“…..Just as a goolish hand reached out of the darkness–”

“Talking about darkness,” I interrupted, “Harley was telling us that at night you like to wear your sister’s clothes.” I would always put enough humor into the innuendo to get Harley laughing too hard to contradict it. That’s when Darold would say one of his famous half sentences. “Why you…..” followed closely by a fist to the mouth of his brother. That was when the ghost story ended and the fight began.

The last to join our band was Clem Whitley. He never was much of a mountain man, doing inexcusable things such as washing his hands before eating, and, even worse, never spitting. Any mountain man worth his salt spit a least once every five seconds or so. Darold even came up with the brilliant idea of chewing black licorice which gave his spit a pleasing color and texture, and made the sight of spitting even more entertaining to witness. But in the case of Clem, we overlooked his flagrant violations, seeing how his parents owned the town’s grocery store which supplied us with enough candy bars and other products high in sugar content and low in nutritional value to keep us on the ragged edge of nausea the entire trip.

Our favorite base camp for excursions into the wilderness was deep within the wilds of McCallister’s cow pasture. We chose the site because it was remote and filled with adventure. Besides that, we only had to pack our bikes and gear a couple hundred feet from the road that passed by it. But that didn’t make it any less dangerous. Animals moved about the field in the dead of night. Sure most of the animals were McCallister’s milk cows, but there was always the chance of being stepped on while sleeping. And nothing can get a mountain man’s blood pumping faster than being awakened from a dead sleep and staring  up into the utter of a cow grazing overhead.

As the years passed our outdoor experiences toughened us, finally reaching the point in our early teens when any one of us could fill the gap of a missing mountain man, which turned into a regular necessity,  as one of our band was always falling in love and dropping out. We die-hard mountain men knew there was no place in our lives for girls. We had heard that mountain men sometimes ravished them. But we also heard that some mountain men were not well-educated. So to keep from strengthening that rumor, we never asked anyone what “ravished” meant. But it made little difference. Sooner or later our missing man would come wandering back, swearing off girls and civilization in general.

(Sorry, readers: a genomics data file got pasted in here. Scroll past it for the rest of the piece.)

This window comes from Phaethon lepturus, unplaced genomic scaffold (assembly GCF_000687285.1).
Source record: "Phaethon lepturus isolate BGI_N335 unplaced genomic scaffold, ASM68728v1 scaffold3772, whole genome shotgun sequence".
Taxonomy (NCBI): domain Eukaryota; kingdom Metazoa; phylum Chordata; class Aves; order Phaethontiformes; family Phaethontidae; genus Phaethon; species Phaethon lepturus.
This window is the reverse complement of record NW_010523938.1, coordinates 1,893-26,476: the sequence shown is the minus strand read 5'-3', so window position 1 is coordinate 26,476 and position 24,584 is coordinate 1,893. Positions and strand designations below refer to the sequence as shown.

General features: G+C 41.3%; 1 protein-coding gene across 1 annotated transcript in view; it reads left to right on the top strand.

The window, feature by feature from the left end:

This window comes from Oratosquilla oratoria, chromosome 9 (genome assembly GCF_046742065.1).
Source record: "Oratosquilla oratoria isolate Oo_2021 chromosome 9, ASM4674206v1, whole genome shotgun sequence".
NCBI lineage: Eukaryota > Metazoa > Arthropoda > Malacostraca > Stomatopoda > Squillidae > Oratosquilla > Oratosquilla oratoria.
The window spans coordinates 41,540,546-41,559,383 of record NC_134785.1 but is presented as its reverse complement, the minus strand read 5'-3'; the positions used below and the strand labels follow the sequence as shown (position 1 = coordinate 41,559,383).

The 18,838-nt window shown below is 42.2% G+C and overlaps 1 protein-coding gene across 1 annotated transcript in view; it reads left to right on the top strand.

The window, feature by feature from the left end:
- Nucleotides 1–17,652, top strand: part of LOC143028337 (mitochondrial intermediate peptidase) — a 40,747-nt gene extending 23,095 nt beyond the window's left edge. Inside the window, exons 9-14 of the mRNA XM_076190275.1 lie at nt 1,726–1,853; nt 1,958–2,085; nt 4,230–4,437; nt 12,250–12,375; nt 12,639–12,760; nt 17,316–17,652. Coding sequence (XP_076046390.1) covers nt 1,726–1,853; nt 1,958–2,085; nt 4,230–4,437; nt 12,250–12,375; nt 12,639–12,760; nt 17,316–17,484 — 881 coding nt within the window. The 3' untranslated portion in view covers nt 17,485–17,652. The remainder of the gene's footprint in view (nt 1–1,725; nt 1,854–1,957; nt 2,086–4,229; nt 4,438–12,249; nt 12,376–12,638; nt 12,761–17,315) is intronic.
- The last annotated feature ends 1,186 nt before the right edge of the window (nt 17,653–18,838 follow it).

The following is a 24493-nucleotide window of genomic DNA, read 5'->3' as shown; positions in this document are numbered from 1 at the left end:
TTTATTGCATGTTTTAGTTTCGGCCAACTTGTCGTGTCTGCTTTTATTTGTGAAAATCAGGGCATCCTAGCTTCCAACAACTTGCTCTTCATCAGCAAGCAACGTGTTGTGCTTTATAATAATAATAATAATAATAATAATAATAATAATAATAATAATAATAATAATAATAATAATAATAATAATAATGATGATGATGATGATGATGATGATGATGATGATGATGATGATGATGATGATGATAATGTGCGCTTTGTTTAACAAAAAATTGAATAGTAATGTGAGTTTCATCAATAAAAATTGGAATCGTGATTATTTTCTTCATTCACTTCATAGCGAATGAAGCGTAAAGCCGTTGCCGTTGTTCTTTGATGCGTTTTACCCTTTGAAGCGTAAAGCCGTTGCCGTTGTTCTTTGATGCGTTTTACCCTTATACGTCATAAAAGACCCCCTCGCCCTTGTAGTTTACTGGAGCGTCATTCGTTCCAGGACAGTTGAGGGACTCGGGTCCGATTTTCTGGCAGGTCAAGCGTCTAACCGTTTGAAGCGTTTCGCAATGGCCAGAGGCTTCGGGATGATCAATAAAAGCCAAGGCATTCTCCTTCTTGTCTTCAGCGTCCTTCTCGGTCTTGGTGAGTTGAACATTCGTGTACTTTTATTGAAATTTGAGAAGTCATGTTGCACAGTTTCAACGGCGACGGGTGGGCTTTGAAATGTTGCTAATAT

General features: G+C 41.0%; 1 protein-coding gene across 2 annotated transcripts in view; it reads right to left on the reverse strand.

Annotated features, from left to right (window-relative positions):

Just for the amusement of it, we did sometimes move our campsite down into the civilized world known as state parks. We would spend hours snickering while watching green horn campers setting up camp and fixing meals. “Would ya look at that fella,” Dell disgustedly remarked, “cooking those steaks on a propane stove. And he calls himself an outdoorsman.. Ha!”

“How’s our meat doing, Clem?” Darold asked.

Pushing his head through the thick curtain of smoke, Clem forced a reply between coughs and gags. “Didn’t look too bad last time I saw it.”

“Well, hurry it up. I want those city slickers to see what a mountain man’s meal looks like.”

“Dang!” Clem coughed. “I just caught a glimpse and I don’t see no meat. I think our wooden spit burnt in two.”

“You mean the meat fell in the fire?” I gasped.

After digging our dinner out of the embers we scraped off as much ash as was possible and began eating.

“Ya gotta be tough to be mountain men,” Clem said after taking a bite of his blackened meat.

“Oh what do you know,” Darold snarled while wiping a grey ring of ash from his mouth. “You ain’t even learned how to spit yet.”

“I have now. Sppppptttttew!”

Attempting  to bring harmony back to our band, I took a healthy bite. “Aah, it ain’t that bad. It may taste a little like charcoaled wood, but it’s better than what we had last night.” I had almost finished my meal when I realized what I was eating was charcoaled wood.

“Jealousy does strange things to a man,” Dell commented. “Look how that one kid eating over there is pointing and laughing at us.”
Darold squinted through the smoke. “He looks like my brother.”

I bolted to my feet. “That is your brother!”

After Harley returned and he and Darold had finished their dirt flying brawl there was talk of black-balling Harley from our group. Partially because he had humiliated the image of us mountain men, but mostly because he didn’t bring back any left-overs.

Harley never changed as an adult. He was the first to marry, which was a despicable way of getting good meals. But our complaints diminished as each of us fell to the same fate. Wives have a way of softening mountain men, forcing them into camping trailers equipped with electricity, propane stoves and hot water. For my wife’s sake I pretend that I enjoy the comforts, relinquishing the fact that my mountain man days are gone for good.

Every now and then our balding and pot-bellied band get together for a reunion. It’s usually in the form of a fishing trip. But it is just not the same. Dell drags along his thirty foot fifth wheel camper, our meals cooked on a propane stove and his microwave. I can’t get Darold and Harley even angry at one another, much less in a fight. And Clem even went so low as to bring along an electric pump to blow up his air mattress. That’s where I draw the line. I still insist on inflating my mattress with my own air; something that, according to my wife, is hot and in unending reserves.


One thought on “Growing Up A Mountain Man

  1. Pingback: A Tribute To Darold Twingly | richardmax22